Miscreants making use of typosquatting are being spotted by researchers at Sonatype, emphasizing the need to check that the package is really the one you meant to download.
The latest packages detected use variations of the spelling of “Requests”, a hugely popular HTTP library available via PyPI. Of the project, the description notes: “Requests is one of the most downloaded Python packages today, pulling in around 30M downloads / week – according to GitHub. Requests is currently depended upon by 1,000,000+ repositories.”
“You may certainly put your trust in this code,” it adds.
Unless, of course, you inadvertently mistype the name and get something else considerably nastier. Sonatype gave three examples:
requesr, all of which contained ransomware scripts.
Focusing on the
requesys package, researchers found scripts that would stomp over Windows user’s folders and begin encrypting files. A successful run then results in a pop-up appearing on the user’s screen which is where things get a bit odd.
The infected user is instructed to join the author’s Discord server where an automatically generated message reveals the decryption keys to unlock files. No payment needed.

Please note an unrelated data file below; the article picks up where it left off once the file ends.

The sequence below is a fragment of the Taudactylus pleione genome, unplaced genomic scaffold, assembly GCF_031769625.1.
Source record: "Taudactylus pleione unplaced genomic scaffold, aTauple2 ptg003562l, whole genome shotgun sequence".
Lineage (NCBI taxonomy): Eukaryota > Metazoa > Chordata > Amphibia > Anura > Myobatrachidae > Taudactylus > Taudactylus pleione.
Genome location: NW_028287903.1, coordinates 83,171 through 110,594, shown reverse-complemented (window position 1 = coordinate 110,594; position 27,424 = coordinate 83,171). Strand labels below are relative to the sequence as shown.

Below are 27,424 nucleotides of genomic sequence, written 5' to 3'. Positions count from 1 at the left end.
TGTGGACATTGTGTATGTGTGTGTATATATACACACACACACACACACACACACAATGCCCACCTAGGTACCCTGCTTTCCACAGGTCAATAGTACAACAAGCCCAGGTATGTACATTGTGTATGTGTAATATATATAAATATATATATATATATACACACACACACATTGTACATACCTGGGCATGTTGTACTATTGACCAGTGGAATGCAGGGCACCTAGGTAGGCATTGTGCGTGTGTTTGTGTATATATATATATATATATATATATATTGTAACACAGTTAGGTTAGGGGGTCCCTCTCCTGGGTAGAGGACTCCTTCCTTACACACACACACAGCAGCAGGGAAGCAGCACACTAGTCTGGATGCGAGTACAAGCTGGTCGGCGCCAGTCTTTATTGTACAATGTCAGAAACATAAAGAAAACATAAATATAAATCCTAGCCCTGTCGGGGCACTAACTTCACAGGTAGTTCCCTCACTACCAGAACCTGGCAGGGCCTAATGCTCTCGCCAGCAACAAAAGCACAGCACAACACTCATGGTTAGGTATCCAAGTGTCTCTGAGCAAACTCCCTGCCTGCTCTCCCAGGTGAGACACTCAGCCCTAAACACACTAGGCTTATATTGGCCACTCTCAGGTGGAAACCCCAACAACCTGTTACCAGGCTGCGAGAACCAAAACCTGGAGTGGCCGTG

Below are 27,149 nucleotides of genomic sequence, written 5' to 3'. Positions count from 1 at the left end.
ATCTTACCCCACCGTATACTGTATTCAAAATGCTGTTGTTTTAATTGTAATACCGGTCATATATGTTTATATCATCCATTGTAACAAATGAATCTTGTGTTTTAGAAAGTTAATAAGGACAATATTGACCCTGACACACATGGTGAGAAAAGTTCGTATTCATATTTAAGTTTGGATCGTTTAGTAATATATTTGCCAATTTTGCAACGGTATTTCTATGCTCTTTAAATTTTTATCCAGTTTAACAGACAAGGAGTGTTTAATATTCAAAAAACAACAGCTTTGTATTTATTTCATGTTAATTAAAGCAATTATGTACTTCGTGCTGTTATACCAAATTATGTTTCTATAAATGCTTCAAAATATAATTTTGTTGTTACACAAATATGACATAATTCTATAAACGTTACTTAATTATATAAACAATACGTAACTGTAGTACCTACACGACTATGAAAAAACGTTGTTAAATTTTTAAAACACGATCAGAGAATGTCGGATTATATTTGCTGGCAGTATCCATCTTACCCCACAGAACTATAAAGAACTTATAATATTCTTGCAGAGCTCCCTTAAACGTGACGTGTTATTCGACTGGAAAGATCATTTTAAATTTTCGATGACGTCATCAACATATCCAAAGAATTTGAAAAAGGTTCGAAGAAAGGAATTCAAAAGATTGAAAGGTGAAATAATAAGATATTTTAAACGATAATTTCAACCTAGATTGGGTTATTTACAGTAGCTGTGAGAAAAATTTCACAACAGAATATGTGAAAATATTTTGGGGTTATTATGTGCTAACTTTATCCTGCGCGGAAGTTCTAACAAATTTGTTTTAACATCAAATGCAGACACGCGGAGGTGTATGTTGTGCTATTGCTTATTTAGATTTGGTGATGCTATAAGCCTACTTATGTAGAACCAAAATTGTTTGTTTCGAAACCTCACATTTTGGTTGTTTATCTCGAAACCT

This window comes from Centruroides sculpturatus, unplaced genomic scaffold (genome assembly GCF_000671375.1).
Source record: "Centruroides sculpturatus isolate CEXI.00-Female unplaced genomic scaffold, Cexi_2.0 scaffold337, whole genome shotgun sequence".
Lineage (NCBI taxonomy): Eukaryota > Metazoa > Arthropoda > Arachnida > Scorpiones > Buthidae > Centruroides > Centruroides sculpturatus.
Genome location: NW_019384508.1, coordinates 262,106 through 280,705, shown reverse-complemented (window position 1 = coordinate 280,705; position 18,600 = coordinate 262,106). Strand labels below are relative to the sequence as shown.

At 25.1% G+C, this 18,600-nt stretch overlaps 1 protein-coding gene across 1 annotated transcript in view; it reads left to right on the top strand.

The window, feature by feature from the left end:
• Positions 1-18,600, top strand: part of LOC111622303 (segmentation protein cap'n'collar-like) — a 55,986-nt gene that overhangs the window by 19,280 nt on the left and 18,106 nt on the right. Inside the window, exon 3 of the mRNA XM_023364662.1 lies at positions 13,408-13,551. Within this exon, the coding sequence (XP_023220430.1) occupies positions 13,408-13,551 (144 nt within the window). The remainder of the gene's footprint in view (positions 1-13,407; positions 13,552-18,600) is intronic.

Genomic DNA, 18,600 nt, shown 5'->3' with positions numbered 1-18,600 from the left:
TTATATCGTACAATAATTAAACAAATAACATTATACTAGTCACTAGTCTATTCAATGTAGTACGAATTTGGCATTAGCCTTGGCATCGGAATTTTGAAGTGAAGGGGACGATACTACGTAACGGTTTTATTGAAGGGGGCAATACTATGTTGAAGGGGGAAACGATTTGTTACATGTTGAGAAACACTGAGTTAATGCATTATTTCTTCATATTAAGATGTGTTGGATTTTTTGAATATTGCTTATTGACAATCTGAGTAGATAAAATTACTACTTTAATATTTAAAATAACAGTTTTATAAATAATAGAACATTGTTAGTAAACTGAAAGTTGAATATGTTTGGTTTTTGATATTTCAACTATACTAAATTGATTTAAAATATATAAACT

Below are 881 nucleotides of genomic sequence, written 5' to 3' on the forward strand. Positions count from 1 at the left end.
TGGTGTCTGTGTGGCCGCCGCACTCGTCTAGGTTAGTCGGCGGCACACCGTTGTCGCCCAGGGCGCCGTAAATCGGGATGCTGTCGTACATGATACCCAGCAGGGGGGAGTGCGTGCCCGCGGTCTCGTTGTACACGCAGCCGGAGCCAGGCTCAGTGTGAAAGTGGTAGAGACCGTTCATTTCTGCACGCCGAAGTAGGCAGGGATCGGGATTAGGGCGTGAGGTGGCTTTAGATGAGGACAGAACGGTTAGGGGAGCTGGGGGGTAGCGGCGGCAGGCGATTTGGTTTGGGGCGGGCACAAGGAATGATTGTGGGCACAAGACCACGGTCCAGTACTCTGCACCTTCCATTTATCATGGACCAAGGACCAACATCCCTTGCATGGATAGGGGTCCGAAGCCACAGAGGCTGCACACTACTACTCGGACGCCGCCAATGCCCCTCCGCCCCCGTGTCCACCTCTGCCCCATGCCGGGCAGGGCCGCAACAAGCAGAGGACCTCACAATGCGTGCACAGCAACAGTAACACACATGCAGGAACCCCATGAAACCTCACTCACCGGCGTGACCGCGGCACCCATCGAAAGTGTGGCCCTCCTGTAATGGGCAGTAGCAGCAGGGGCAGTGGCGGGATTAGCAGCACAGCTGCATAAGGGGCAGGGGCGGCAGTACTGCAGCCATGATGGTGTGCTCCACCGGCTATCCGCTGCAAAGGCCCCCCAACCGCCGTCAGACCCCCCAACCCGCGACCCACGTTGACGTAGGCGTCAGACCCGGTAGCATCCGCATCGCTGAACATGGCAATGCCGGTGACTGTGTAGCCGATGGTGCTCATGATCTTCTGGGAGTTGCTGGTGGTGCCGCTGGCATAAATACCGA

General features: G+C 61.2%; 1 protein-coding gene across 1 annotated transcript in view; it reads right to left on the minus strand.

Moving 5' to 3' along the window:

So, good news and bad news. Sonatype managed to get hold of the developer responsible, who insisted the packages were merely developed for fun and, since no ransom was demanded or paid, were pretty much harmless.
Hmm, we’re not so sure anyone experiencing the heart-stopping moment arising from a message warning their files are encrypted would agree.
More worryingly, the developer also told Sonatype it was pretty easy to create the exploit, which relies on some careless keyboard bashing on the part of the end user.
requesys package was renamed by the author, according to Sonatype, “in an effort to prevent further typosquatting victims falling for the ransomware, effectively thwarting the attack.”
The other two examples were removed from PyPI.
The incident is the latest in a series of so-called research experiments and calls to mind other ill-advised actions in the name of experimentation, such as the infamous attempt to sneak some iffy code into Linux.
More recently, the
ctx package was compromised on PyPI by an individual claiming no malicious intent even as the software supply-chain attack pulled in information from victims. Nastier still was the typosquatting NPM attack uncovered in July by ReversingLabs.
Sonatype told The Register that the PyPI organization was quick to take down packages and said it had reported its findings to the group. The incident is, however, yet another reminder to take care when downloading packages. Typos are easy to make, and the results could be catastrophic. ®